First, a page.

By Dr Sue Jackson
Peter’s story is, sadly, not uncommon. While there are lots of examples of good monitoring and healthcare provision, there are also lots like this one, where things go wrong.
I’m all for patients having access to their test results, but if the patient isn’t told about the limits of the tests that are being used to monitor their condition, then that sets both parties up for potential problems later on. Part of the problem with diagnosis is that symptom clusters overlap, and so it can be very hard to determine exactly what it is that’s causing the feelings the patient is experiencing. I do think, though, that it’s particularly difficult for pituitary patients. The endocrine system is particularly complicated, and getting a good working knowledge of your condition can be very difficult. How are patients supposed to know what tests are needed and how to interpret those results? Lots of patients with chronic conditions find that they have to become expert in their levels of knowledge, but not all healthcare professionals acknowledge their expertise, while some others just assume an appropriate level of knowledge in their patients which is fine if they’re right, but if they’re not, it leads to problems.
I don’t think that some healthcare professionals understand how having a pituitary condition affects a person’s relationship with their body, and what that means for them. To be told you have a brain tumor has to be one of the most shocking things that can happen to someone. Radiotherapy is a particularly difficult treatment to undergo, and the long-term effects, as Peter says, are profound not just in terms of physical functioning, but also in terms of psychosocial functioning, too. Many of the patients with whom I work often confess that they don’t trust their body any more. It has let them down badly and they’re not sure what it’s going to do next. They live in quite an anxious state which affects everything that they do. They can never relax and trust that everything will be OK.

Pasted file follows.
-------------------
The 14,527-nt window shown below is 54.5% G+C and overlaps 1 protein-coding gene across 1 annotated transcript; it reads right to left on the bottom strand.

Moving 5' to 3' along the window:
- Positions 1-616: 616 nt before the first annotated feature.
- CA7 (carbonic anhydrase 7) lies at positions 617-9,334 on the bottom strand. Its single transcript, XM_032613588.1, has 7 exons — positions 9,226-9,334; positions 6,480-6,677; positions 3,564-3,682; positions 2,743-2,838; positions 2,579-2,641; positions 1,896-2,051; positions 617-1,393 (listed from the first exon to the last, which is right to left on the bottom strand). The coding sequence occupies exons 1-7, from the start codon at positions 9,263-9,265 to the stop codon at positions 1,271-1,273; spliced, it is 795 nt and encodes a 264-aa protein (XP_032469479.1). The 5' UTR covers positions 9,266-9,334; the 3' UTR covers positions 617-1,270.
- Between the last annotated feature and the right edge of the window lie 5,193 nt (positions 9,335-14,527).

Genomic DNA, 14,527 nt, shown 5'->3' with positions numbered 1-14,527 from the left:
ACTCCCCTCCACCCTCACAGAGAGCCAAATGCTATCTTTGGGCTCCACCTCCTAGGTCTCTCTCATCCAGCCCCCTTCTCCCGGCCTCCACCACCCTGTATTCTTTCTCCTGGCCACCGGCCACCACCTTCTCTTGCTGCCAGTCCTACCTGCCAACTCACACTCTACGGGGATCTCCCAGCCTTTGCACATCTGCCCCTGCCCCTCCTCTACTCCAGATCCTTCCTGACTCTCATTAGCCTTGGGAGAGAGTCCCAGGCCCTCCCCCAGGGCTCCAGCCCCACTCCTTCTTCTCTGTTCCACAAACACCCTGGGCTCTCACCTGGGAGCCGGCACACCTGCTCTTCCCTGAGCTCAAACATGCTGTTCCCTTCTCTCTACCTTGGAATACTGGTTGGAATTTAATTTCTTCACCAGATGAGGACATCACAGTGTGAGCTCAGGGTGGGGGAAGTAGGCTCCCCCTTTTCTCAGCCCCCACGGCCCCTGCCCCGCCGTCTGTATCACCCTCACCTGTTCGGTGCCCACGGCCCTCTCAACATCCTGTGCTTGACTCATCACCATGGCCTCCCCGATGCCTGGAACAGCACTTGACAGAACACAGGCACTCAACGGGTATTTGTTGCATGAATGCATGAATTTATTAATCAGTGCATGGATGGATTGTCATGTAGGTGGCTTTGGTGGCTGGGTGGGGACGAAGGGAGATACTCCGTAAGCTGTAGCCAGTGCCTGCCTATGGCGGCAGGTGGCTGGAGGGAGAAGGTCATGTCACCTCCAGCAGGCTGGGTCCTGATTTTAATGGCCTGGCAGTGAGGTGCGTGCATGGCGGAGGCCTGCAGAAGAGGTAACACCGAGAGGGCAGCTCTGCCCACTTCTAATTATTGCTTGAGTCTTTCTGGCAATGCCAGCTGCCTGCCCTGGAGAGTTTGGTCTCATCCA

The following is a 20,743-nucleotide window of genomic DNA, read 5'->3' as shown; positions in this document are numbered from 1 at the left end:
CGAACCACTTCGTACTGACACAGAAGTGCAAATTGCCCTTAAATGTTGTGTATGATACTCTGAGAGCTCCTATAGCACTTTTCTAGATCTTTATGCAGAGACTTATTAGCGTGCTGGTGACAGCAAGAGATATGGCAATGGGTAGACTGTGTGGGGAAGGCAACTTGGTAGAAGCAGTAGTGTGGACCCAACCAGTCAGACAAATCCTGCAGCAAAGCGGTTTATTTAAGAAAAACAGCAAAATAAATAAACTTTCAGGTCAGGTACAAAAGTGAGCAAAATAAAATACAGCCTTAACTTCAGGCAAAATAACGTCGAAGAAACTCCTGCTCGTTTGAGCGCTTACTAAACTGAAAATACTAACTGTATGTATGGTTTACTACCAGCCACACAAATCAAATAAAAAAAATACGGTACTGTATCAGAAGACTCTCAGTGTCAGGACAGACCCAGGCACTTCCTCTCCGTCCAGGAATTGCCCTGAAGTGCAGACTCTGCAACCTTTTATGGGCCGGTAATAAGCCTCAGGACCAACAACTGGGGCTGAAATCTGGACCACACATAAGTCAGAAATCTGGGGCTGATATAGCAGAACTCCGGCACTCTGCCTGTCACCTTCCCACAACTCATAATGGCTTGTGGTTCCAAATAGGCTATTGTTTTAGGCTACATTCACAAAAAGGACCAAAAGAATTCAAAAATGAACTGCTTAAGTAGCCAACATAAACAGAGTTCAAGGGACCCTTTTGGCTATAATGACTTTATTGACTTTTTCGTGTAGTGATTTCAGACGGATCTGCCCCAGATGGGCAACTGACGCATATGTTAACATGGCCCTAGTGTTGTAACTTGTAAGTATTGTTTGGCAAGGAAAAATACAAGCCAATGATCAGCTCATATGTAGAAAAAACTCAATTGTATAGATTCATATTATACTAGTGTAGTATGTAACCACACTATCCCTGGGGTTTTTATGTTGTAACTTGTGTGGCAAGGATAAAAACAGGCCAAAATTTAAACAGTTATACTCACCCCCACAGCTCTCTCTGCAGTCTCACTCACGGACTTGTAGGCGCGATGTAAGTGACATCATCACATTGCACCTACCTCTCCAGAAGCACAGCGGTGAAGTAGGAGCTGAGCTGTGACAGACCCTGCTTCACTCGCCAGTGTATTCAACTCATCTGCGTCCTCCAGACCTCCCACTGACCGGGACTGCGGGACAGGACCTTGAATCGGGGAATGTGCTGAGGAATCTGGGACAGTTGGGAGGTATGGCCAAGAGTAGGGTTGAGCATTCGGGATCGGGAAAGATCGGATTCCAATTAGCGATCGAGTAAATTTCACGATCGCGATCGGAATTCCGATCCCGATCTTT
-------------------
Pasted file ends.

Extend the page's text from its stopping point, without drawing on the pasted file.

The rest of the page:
Every day in many ways, your body will give you information about what’s going on with it. In the context of a fearful and untrusting relationship with your body, how do you know how to interpret that information? Remember, post-treatment, pituitary patients are living with a changed body. Hormone replacement therapy may be effective, but equally it may not be, or it may require some finessing. It can be very difficult for patients to know what symptoms to report to their GP/specialist. As Peter says, it’s not just about one domain of life, it affects everything, but a lot of healthcare is focused on purely physical functioning, and patients can feel discouraged or prevented from talking about their other signs and symptoms that something is wrong.
I think it’s particularly difficult for men. When psychologists design questionnaires (aka psychometric tests), we often look at how the different genders respond to the questionnaire. It’s very hard to get men to take part in such research, but when we do, we often find that their scores are often very different to those of the women who take part.
Disclaimer: The information in this article, whether provided by WAPO, Ms Lynn Gibbs, APF or any other party, is not intended to be used as a substitute for professional health or other advice. This material may not be reproduced in any form without the permission of Australian Pituitary Foundation.
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